The Central Consumer Protection Authority, which has been established under the Consumer Protection Act, 2019, is empowered, under Section 21 of the Act, to cast a ban on the celebrities engaging in false and misleading advertisements. Such a ban may extend up to 1 year in the case of a single offense and up to 3 years in case of repeated offenses. 

Thus, we see that not only are the public figures now not only concerned about their public image while endorsing a product but also about the legal and financial implications of the endorsement.


The Government had prohibited the direct advertisements of these harmful products after taking cognizance of the fact that advertisements on mass media influence and shape the society in a significant way. The surrogacy advertisements are used as a loophole to escape liability. Such advertisements defeat the very purpose of the Government's prohibition of the mass advertisement of these products. Not only should the government take action against those engaging in these unscrupulous activities, but the public figures, following the example of Amitabh Bachchan, must also refrain from working in such commercials. The public figures must understand their obligation towards the society and must not hide behind the veil of entertainment while endorsing hazardous products.

Even if Kamala Pasand takes down the advertisements featuring the actor, it undoubtedly violated the provisions of the Cigarettes and Other Tobacco Products (Prohibition Of Advertisement And Regulation Of Trade And Commerce, Production, Supply And Distribution) Act, 2003 and hence must be penalized for the same. It would act as a deterrent for other corporations who engage in surrogate advertisements and even hire public figures, in some case without informing them of the true hazardous nature of the product, to endorse and promote their products in mass media. These advertisements have an adverse impact on the mindset of the society and particularly the youth, who closely follow the mass media and the celebrities. Through these advertisements, the primary aim of the tobacco and liquor brands is to portray these products as socially acceptable and thereby misguide and mislead the youth of the country. Thus, these advertisements may also fall within the scope of false advertisements as provided under the Consumer Protection Act, 2019.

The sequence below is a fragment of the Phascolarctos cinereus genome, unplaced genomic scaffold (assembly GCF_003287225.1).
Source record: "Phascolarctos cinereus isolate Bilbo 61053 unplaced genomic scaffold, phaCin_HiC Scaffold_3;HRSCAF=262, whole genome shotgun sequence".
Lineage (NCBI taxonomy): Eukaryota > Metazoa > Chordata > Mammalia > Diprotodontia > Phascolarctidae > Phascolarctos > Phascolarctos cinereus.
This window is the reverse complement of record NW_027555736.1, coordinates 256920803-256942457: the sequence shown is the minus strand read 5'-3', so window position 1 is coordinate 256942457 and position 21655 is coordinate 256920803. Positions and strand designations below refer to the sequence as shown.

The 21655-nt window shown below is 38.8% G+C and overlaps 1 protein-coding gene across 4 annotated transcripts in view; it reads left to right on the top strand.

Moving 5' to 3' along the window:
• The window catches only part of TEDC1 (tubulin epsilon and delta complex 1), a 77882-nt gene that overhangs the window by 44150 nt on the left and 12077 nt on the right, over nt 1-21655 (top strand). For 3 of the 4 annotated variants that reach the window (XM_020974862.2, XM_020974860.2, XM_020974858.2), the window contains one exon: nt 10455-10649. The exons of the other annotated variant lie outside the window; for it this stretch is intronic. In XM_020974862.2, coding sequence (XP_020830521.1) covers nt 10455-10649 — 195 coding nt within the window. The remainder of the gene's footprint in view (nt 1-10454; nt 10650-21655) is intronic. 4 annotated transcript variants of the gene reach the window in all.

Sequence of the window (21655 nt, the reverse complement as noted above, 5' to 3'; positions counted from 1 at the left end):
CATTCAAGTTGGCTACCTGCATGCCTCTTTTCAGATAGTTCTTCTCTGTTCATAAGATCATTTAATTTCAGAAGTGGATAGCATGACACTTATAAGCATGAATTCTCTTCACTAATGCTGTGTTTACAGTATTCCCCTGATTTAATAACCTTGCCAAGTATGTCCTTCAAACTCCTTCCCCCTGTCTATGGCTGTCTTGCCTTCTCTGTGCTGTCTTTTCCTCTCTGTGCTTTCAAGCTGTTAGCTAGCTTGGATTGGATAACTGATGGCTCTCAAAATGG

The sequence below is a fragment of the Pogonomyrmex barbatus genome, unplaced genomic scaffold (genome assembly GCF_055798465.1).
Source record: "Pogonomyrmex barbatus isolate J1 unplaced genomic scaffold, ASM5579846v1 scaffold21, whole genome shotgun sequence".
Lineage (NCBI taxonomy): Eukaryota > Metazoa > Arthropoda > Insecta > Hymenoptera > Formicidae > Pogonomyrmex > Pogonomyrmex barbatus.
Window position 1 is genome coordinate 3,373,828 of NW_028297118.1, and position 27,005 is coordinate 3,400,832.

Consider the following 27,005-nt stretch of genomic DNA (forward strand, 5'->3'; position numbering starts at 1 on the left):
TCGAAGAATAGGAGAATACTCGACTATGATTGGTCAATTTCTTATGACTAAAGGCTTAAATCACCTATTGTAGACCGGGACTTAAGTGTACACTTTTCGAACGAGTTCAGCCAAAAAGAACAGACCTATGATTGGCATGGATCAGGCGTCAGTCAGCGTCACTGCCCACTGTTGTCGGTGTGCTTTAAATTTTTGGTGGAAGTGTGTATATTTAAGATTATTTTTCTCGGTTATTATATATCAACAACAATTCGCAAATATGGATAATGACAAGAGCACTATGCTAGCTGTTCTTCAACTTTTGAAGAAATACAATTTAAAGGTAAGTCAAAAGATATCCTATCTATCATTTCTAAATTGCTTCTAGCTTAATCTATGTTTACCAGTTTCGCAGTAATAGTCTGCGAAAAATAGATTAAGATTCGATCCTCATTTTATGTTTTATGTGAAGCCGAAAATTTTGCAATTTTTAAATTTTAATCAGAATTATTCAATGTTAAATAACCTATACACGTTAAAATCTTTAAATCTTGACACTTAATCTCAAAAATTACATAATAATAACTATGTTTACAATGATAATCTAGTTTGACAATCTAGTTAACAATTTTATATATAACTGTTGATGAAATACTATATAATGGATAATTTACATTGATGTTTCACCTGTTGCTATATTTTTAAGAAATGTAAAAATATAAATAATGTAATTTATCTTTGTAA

The Government must amend the existing laws to remove the discrepancies existing with regards to the prohibition of surrogate advertisements. Self-regulation must be adopted by the television, social media and other advertisement platforms to prevent the display of surrogate advertisement. Since surrogate advertisements in India are largely for tobacco and liquor products, the interests of the entire society at large are involved in prohibiting these advertisements.